German vs American Rottweiler: what are the differences?

german vs american rottweiler

Whether it's your first time adopting a pet into your home or your fifth time, choosing which breed you want is no joke for dog owners, especially when it comes to German or American Rottweilers.

But what are the differences between them, and which one is best for you? The overview on German and American Rottweilers may help you discover your answer, but you are in for a good, cuddly time no matter your decision.

Origin and history of the Rottweiler breed

The German Rottweiler is derived from the cattle-driving dogs who accompanied the ancient Romans to Germany. Long after the Romans left, the dogs stayed behind, earning their name Rottweiler from the village they were found in, Rottweil.

Although there was a time when they almost became extinct, ancient Rottweilers ownership grew in prominence thanks to dedicated dog lovers. As a result, a club was formed in 1907 to promote the wellbeing of the German Rottweiler, named Allgemeiner Deutscher Rottweiler Klub.

Later, they were brought over to America, and the American Kennel Club deemed them an official breed in 1931.

What makes them different?

Since all Rottweilers descend from German bloodlines, there technically is only one Rottweiler breed, with their names indicating the place of birth. So, a German Rottie is born in Germany while an American Rottweiler puppy is born from German Rottweiler parents or ancestors living in America.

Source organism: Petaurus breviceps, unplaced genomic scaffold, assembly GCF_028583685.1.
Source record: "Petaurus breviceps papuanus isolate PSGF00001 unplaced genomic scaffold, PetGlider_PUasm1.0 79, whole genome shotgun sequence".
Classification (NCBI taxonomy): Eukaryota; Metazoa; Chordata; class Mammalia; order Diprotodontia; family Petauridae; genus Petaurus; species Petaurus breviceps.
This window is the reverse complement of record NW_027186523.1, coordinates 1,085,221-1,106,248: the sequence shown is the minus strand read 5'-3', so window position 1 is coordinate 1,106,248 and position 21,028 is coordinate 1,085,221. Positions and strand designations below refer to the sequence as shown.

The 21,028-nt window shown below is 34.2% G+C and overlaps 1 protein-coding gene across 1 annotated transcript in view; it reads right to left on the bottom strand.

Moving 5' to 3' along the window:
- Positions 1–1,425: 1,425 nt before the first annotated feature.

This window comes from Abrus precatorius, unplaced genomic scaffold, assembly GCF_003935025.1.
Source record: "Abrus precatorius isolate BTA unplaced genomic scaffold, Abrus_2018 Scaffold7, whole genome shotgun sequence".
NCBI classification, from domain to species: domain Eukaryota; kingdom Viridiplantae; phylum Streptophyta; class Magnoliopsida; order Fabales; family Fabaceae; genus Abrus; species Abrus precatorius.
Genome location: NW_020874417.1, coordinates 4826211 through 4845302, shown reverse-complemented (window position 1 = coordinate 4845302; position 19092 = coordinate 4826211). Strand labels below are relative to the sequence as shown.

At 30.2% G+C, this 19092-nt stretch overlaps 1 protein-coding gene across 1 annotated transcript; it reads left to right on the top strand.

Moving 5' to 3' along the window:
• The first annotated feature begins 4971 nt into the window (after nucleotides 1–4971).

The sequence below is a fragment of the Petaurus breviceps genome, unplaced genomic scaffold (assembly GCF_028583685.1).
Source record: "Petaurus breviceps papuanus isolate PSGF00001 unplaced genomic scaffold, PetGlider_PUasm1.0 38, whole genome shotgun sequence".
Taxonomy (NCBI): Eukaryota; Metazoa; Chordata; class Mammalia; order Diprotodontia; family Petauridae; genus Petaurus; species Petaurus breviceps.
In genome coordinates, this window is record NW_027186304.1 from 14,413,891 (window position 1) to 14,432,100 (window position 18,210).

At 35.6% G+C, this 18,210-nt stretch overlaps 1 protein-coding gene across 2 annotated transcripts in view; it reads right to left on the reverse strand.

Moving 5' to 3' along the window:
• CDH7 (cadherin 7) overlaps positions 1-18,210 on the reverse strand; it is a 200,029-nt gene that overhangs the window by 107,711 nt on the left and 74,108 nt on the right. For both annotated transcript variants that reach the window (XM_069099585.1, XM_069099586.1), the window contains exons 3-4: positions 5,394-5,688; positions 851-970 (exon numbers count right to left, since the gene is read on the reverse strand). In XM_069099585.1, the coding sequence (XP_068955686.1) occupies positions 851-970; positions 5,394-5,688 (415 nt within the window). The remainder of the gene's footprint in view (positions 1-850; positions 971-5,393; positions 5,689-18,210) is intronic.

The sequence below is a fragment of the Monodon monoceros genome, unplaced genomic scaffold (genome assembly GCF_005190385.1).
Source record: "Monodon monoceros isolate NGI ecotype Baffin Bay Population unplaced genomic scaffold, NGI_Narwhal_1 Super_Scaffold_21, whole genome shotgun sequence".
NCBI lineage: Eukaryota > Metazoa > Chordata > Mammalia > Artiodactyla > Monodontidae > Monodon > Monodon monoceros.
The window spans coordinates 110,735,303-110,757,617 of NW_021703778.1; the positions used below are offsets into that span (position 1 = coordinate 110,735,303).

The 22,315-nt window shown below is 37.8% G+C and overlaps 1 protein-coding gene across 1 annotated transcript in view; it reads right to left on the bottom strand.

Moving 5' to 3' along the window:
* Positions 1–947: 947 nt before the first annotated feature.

But, German and American Rottweilers' difference lies in each country's official kennel clubs. The criteria are decided by the American Kennel Club and Allgemeiner Deutscher Rottweiler Klub. 

American Kennel Club

AKC permits puppies produced from two faulty Rottweilers to be classified and officially sold as purebred, even if the parents had non-Rottie characteristics. All that American Rottweiler breeders must do is report the parents' names and how many puppies in the litter, pay a registration fee and await registration.

Also, buyers of pups do not have to be made aware of parents' potential birth flaws, genetic defects, predispositions, and other issues.

The lax standards imparted by the AKC may be evident of America's goal to meet the demand for American Rottweilers. With the American Rottie ranking as the eighth most popular dog as of 2020, demand is still strong as ever.

Allgemeiner Deutscher Rottweiler Klub